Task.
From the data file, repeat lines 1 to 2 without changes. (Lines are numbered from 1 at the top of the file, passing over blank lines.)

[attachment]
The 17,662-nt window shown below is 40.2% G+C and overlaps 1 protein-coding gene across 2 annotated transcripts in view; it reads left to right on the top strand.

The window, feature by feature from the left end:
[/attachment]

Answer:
The 17,662-nt window shown below is 40.2% G+C and overlaps 1 protein-coding gene across 2 annotated transcripts in view; it reads left to right on the top strand.

The window, feature by feature from the left end: